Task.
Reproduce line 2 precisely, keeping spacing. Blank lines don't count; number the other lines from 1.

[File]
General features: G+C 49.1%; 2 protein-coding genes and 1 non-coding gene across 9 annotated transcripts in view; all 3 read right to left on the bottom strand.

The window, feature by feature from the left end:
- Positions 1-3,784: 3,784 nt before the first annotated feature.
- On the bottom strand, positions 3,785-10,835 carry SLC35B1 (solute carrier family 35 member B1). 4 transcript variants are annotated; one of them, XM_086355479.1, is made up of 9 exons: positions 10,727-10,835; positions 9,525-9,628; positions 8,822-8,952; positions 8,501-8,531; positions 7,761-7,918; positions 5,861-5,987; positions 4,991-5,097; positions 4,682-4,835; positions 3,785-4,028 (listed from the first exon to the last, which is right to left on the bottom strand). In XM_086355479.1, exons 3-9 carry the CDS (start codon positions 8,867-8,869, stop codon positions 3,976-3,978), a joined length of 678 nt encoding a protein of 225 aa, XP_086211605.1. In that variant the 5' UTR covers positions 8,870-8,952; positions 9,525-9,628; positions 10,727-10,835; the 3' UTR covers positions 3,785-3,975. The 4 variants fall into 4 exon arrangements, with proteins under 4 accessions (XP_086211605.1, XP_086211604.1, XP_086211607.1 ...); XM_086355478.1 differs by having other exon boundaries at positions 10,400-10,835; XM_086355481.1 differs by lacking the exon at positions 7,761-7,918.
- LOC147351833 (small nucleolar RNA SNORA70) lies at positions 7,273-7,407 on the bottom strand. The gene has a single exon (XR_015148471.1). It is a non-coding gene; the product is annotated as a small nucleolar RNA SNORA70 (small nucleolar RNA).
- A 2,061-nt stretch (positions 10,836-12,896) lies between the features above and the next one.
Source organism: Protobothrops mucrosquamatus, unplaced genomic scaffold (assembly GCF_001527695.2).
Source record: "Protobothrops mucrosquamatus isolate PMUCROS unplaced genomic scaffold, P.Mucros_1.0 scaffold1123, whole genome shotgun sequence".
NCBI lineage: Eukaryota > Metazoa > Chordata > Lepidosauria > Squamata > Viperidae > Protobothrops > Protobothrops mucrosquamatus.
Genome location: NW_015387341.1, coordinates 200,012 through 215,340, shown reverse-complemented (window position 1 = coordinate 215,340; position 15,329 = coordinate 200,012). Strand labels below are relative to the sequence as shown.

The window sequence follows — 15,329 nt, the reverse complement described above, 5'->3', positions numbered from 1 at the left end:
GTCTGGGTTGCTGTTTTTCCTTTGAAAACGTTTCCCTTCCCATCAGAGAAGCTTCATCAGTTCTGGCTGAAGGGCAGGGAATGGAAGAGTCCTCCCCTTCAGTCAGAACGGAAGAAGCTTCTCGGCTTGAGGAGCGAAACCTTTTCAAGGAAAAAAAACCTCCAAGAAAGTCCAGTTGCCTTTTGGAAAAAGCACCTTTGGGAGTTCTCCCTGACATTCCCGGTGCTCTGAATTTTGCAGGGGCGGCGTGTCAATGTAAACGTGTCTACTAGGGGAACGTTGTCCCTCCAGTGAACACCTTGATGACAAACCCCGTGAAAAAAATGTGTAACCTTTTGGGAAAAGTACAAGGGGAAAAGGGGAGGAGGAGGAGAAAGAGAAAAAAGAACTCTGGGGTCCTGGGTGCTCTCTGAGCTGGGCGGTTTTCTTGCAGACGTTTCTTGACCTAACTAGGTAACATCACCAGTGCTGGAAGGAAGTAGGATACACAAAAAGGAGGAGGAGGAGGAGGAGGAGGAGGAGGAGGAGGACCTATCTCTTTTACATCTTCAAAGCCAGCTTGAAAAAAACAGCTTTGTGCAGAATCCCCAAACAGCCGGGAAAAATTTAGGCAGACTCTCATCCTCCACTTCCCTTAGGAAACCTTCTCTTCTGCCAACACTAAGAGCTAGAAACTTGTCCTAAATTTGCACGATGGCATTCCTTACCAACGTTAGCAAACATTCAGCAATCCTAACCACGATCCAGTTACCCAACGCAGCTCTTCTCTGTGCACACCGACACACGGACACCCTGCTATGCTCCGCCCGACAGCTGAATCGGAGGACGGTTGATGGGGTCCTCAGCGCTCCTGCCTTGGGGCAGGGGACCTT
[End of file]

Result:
The window, feature by feature from the left end: